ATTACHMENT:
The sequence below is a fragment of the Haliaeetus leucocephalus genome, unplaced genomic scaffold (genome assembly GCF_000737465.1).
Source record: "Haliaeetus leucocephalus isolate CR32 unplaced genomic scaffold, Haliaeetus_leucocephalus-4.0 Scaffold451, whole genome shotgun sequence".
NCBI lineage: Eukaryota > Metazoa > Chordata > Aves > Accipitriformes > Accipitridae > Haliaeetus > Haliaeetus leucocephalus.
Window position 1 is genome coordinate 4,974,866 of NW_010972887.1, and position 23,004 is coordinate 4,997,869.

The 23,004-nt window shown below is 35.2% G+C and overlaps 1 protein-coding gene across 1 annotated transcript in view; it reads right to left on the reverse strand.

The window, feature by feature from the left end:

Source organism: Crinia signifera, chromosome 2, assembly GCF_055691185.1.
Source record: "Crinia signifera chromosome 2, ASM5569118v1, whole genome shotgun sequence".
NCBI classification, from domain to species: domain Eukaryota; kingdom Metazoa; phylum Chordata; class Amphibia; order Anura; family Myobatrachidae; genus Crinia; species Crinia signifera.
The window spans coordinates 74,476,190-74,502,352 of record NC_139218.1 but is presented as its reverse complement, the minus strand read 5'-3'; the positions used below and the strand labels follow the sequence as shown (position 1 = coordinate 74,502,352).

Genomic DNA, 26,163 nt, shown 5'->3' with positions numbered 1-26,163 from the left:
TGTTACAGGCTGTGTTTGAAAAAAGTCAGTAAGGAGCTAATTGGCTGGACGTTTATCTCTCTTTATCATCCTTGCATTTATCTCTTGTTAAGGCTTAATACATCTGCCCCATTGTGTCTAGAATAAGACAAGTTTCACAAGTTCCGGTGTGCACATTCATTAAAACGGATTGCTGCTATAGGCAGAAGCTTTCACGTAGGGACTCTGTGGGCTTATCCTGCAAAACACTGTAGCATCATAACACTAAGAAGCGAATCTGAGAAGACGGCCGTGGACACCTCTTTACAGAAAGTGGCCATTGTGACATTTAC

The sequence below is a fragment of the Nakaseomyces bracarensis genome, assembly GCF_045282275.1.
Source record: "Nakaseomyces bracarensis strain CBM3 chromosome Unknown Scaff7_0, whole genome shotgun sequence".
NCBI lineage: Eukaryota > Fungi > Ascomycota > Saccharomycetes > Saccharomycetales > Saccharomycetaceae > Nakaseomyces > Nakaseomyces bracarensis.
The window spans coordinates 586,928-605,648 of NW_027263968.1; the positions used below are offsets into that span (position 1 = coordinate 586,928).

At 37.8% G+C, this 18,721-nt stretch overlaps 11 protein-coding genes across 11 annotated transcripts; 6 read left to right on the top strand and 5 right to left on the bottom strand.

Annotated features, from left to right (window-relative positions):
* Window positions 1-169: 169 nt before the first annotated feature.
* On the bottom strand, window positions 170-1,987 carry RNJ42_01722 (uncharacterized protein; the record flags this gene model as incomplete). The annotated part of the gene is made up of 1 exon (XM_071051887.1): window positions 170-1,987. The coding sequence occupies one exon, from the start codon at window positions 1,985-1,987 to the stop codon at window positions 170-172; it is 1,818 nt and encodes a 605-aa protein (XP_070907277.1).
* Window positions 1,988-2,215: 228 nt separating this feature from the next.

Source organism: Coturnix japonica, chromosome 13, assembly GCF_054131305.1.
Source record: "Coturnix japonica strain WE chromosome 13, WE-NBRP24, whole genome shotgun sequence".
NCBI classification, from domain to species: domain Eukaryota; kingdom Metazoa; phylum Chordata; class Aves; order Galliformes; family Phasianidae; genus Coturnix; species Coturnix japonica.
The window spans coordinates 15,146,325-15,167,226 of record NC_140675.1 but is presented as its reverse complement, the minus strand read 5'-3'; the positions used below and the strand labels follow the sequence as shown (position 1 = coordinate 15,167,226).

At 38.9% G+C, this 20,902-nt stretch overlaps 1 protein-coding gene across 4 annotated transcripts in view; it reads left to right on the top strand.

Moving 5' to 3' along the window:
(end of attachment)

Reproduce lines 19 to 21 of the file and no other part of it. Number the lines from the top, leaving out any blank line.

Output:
* Window positions 1-169: 169 nt before the first annotated feature.
* On the bottom strand, window positions 170-1,987 carry RNJ42_01722 (uncharacterized protein; the record flags this gene model as incomplete). The annotated part of the gene is made up of 1 exon (XM_071051887.1): window positions 170-1,987. The coding sequence occupies one exon, from the start codon at window positions 1,985-1,987 to the stop codon at window positions 170-172; it is 1,818 nt and encodes a 605-aa protein (XP_070907277.1).
* Window positions 1,988-2,215: 228 nt separating this feature from the next.